[an error occurred while processing this directive]
BBC News
watch One-Minute World News
Last Updated: Monday, 4 December 2006, 08:53 GMT
City 'UK's worst' for car theft
Offender breaking into vehicle
Endsleigh says car theft claims have fallen by 31% since 2003
Motorists in Hull are more likely to have their cars stolen than those anywhere else in the UK, according to figures from a leading insurer.

Claims for car theft in the city are 126.1% above Endsleigh Insurance's national average, the company says.

Bradford came second with 107.4% more claims, followed by Leeds with 95.6%.

Bradford was also named the place with the worst accident rate (36.8% above the average), followed by Ilford (35.1%) and inner London (29.7%).

CAR THEFT HOTSPOTS
Hull - 126.1% (above national average)
Bradford - 107.4%
Leeds - 95.6%
Bristol - 72.2%
Nottingham - 68.4%
Bath - 57.1%
Ilford - 56%
Sheffield - 55.4%
Swansea - 53.4%
Stockport - 52.5%
Source: Endsleigh Insurance

Endsleigh said car owners in Norwich were least likely to have their vehicles stolen, followed by those in Solihull and Swindon.

Belfast was said to be the place with the lowest accident risk, followed by Swansea and Cambridge.

The insurer compared the frequency of claims in different UK towns and cities against its national average.

The table was formulated through policy and claims information between 2003 and the start of 2006.

The company said overall claims for car theft had fallen by 31% in the last three years.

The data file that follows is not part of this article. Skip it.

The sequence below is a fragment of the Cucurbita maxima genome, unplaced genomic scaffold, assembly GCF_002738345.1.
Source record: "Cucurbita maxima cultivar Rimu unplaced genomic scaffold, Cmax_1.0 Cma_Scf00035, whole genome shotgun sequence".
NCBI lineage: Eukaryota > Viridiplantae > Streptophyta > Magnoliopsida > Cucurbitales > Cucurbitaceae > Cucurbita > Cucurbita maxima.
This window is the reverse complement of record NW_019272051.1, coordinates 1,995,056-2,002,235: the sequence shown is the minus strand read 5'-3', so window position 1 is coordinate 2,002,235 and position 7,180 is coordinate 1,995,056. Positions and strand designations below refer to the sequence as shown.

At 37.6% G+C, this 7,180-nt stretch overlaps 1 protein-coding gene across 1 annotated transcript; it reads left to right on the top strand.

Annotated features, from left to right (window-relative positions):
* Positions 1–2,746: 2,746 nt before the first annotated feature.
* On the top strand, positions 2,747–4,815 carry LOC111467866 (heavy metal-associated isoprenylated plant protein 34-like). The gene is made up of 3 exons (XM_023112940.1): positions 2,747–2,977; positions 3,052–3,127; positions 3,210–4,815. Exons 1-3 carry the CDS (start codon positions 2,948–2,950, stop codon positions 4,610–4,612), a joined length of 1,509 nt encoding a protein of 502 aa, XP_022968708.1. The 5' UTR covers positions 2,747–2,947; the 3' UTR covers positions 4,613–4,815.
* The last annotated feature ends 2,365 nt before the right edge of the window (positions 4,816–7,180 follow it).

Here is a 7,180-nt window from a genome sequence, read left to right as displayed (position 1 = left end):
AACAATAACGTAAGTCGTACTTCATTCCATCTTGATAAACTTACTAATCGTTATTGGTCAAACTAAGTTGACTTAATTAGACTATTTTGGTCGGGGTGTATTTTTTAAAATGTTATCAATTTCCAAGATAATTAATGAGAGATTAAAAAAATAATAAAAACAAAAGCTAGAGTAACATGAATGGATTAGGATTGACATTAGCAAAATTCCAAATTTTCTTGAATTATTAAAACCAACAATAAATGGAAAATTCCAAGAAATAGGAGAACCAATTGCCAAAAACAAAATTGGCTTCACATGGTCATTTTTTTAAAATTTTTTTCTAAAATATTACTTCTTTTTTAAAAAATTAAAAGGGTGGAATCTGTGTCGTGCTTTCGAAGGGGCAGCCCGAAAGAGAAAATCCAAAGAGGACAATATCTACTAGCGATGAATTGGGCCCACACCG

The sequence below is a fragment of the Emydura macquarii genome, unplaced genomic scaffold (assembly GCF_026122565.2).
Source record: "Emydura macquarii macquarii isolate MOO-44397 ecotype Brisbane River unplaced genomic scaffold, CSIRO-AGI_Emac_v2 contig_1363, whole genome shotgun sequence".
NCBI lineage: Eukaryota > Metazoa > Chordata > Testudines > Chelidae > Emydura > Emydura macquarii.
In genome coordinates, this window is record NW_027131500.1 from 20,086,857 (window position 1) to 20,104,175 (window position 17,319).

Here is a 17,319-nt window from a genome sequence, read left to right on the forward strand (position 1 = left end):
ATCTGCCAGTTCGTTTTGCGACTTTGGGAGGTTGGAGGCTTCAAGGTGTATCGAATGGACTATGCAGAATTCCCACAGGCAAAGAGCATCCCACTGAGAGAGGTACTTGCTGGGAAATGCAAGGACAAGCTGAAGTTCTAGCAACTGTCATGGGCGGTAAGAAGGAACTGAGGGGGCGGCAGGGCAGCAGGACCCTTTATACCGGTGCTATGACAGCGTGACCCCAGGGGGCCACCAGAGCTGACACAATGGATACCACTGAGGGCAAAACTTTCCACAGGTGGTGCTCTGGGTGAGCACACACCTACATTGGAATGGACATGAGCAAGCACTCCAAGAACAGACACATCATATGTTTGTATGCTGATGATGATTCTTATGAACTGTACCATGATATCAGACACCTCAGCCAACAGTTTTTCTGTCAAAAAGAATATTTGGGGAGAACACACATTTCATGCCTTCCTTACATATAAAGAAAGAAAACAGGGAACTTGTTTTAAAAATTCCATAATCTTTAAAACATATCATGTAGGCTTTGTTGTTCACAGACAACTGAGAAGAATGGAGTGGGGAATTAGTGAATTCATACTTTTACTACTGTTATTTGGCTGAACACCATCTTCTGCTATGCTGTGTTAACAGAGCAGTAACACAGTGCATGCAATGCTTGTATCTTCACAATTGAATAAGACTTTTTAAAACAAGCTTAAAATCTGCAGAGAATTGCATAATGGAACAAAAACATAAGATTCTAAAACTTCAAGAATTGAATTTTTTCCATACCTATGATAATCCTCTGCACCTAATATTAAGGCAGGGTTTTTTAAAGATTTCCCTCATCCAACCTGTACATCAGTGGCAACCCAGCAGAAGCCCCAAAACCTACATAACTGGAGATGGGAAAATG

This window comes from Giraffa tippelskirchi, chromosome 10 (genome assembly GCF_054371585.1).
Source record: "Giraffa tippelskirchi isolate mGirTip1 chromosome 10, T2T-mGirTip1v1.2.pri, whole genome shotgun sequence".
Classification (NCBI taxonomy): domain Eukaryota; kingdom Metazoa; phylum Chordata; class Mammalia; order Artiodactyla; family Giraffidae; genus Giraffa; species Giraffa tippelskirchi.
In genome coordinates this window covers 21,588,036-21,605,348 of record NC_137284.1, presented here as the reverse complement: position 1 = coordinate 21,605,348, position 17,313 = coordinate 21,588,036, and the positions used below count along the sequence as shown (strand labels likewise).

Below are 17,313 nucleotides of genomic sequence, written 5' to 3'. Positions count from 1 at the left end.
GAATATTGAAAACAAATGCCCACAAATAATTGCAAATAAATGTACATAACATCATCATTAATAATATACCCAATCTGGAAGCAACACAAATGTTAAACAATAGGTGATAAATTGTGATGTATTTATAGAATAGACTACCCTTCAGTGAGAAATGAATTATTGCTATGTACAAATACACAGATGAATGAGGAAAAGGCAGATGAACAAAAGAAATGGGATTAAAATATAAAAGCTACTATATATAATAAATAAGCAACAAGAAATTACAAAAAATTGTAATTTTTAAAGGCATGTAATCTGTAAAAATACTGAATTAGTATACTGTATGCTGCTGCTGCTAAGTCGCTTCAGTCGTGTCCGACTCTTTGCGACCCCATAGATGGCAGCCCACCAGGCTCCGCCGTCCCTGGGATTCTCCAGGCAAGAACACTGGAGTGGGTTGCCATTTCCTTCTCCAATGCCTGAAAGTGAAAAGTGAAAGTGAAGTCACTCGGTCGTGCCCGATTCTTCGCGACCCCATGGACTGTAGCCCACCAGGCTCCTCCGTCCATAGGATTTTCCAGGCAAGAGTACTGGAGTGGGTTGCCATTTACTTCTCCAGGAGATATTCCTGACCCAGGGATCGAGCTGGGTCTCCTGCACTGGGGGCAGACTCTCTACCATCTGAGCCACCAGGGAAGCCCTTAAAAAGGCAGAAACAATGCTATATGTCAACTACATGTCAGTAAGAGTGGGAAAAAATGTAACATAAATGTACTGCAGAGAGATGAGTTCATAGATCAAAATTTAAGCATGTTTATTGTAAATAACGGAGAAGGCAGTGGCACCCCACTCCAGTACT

Spokesman Tim Larden said: "Even amongst the highest risk cities, the signs are that car theft is down.

PLACES WITH WORST ACCIDENT RATES
Bradford - 36.8% (above national average)
Ilford - 35.1%
inner London - 29.7%
Birmingham - 25.9%
Wolverhampton - 20.8%
High Wycombe - 20.2%
Derby - 19.4%
Colchester - 17.3%
Leicester - 16.5%
Stockport - 11.3%
Source: Endsleigh Insurance

"The overall national picture on car theft is good news for drivers and there is no doubt that improved car security has significantly contributed to this drop."

Mr Larden said a significant amount of car crime was opportunistic and advised motorists to always close their windows and never leave valuables on display.


RELATED INTERNET LINKS
The BBC is not responsible for the content of external internet sites



FEATURES, VIEWS, ANALYSIS
Has China's housing bubble burst?
How the world's oldest clove tree defied an empire
Why Royal Ballet principal Sergei Polunin quit

PRODUCTS & SERVICES

Americas Africa Europe Middle East South Asia Asia Pacific